On Monday, a young Eritrean man was shot and gravely wounded in a small German town. The racially-motivated shooting has left the residents of Wächtersbach living in fear. DW's Miodrag Soric reports.
A lanky young man — roughly 30 years of age — sits underneath a tree in a Wächtersbach park, northwest of Frankfurt in the German state of Hesse. He works as a nurse and is on his lunch break. The man, who six years ago moved to Germany from Eritrea, doesn't want to give his name. After all, the fear of racist violence is real. On Monday, a right-wing extremist shot and gravely wounded a 26-year-old Eritrean man near this very park.
Miraculously, the man survived — even though it is clear the perpetrator, who used a semi-automatic 9-millimeter firearm, had intended to kill him. The two did not know each other. The perpetrator had sought out a random, dark-skinned victim. So no wonder other people of color in Wächtersbach are now scared to leave their homes.
Mesut Gezici, who counts himself among the town's Turkish community, is deeply concerned. Sitting outside the local mosque, he sips on some tea. Gezici was born and raised in Germany, and works as an office administrator. He says he is "a bit worried" about the future of his three children. Gezici hopes the police will send officers to guarantee the safety of the mosque during Friday prayers. Some 300 to 500 people worship there each Friday, he says. Gezici says that in the long-term, the town needs to get "Christian and Jewish representatives, labor unions and [political] parties" together for a roundtable discussion. Because, as he says, many local residents are scared after Monday's shooting. Gezici insists that to maintain security, everyone will have to work together.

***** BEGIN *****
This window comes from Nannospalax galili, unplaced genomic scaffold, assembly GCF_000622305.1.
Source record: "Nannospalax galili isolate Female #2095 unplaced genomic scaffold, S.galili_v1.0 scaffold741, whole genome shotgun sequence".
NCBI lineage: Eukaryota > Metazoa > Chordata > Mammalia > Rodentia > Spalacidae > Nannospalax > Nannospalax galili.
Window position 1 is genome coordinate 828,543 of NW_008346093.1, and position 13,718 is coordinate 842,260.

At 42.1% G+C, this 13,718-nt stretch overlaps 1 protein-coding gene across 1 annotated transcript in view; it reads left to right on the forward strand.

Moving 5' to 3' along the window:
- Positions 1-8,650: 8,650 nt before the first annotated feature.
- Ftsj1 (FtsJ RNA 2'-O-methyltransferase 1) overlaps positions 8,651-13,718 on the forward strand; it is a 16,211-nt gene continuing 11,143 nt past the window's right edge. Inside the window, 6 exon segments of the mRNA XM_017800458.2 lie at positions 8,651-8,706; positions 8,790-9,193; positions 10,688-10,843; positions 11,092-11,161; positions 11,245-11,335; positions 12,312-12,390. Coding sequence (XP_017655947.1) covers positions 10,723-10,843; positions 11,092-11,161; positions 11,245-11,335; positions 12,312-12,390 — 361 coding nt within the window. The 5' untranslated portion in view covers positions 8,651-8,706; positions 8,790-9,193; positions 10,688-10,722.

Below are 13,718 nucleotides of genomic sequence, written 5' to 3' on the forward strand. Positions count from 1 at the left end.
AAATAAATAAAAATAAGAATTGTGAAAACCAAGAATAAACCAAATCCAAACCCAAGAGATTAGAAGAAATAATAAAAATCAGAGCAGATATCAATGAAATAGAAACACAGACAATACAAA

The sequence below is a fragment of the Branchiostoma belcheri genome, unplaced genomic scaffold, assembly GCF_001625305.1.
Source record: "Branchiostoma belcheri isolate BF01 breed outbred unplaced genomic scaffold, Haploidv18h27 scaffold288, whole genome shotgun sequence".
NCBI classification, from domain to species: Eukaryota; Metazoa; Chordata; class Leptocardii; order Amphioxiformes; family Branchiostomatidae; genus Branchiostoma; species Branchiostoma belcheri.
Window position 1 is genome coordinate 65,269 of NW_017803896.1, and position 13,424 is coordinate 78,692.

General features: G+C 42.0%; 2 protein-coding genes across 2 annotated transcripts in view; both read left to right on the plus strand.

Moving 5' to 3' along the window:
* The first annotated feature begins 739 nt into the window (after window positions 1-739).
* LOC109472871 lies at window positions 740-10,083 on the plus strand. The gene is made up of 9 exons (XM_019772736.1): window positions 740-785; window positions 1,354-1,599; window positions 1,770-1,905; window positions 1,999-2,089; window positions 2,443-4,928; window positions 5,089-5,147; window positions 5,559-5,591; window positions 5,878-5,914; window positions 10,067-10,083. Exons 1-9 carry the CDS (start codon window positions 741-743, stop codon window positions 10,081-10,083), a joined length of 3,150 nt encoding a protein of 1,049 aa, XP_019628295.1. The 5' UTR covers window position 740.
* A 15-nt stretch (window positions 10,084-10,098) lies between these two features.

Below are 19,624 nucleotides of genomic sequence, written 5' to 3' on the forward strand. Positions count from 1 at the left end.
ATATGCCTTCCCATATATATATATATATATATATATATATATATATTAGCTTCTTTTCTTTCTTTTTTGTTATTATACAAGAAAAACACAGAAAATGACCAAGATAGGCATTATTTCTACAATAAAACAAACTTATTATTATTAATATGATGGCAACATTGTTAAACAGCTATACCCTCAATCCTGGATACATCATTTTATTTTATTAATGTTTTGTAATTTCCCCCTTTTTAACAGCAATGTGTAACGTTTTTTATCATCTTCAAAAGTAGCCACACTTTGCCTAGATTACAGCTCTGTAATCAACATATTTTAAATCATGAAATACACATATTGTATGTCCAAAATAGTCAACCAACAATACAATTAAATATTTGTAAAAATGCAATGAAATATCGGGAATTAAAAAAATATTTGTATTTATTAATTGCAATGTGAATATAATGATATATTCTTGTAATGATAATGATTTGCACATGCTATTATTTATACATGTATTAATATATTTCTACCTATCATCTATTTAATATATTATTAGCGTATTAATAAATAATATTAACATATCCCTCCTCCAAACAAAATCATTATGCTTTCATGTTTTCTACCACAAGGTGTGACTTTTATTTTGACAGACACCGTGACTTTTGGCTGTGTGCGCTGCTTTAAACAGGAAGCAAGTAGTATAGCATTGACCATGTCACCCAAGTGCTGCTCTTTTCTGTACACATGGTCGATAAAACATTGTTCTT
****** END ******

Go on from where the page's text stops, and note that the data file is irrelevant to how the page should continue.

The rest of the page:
The perpetrator announced the attack
Wächtersbach Mayor Andreas Weiher is aware of these concerns and wants to dispel locals' fears. He used to work as a policeman before going into politics, which lends him a certain degree of credibility when talking about security issues. Weiher has promised tougher "security measures," even though it is clear the police cannot be present everywhere around the clock to keep violent racists in check. He says he hopes the people of Wächtersbach will pay closer attention to potential acts of violence and inform the police when right-wing extremists threaten to carry out attacks.
Indeed, it's possible Monday's attack could have been thwarted. The perpetrator had announced his plans while at his local pub. Guests and neighbors were aware of the man's far-right beliefs. But those who were in the pub are refusing to give testimony, claiming they had not taken seriously the man's "boasting." In reality, however, several people associated with the attacker seem to share his racist worldview. That much is clear from their social media posts.
A young man in a sports bar popular with members of the local Turkish community says "people are increasingly showing their true colors." He, too, wants to remain anonymous. He says "it is alright" if Germans tell him the people of Wächtersbach do not like foreigners. "But shooting at foreigners is unacceptable."
In a nearby ice cream parlor, 17-year-old Elliot Cruz is meeting his Italian and Turkish friends. They are currently training to work in construction. Elliot's parents are from the Caribbean. Elliot, like his parents, is a person of color. He says Monday's shooting came as a shock. "It is obvious this attack targeted a specific group of people," he says. "I guess I have to be more careful from now on."
The owner of the ice cream parlor, Maren Pillot, is appalled by the attack. She says she is distraught to see "such a thing happen in Wächtersbach." On the day after the shooting, she joined roughly 400 locals in a vigil at the crime scene. She says the attempted murder reflects a "radicalization, that is only now becoming apparent."
Opposite the ice cream parlor, Gelinde von Rhein-Winkler is buying magazines at a stationer's. She says a friendly Eritrean family used to live in her house for a long time. She believes most locals condemn Monday's attack, though she concedes that, unfortunately, Wächtersbach is also home to people harboring hateful views.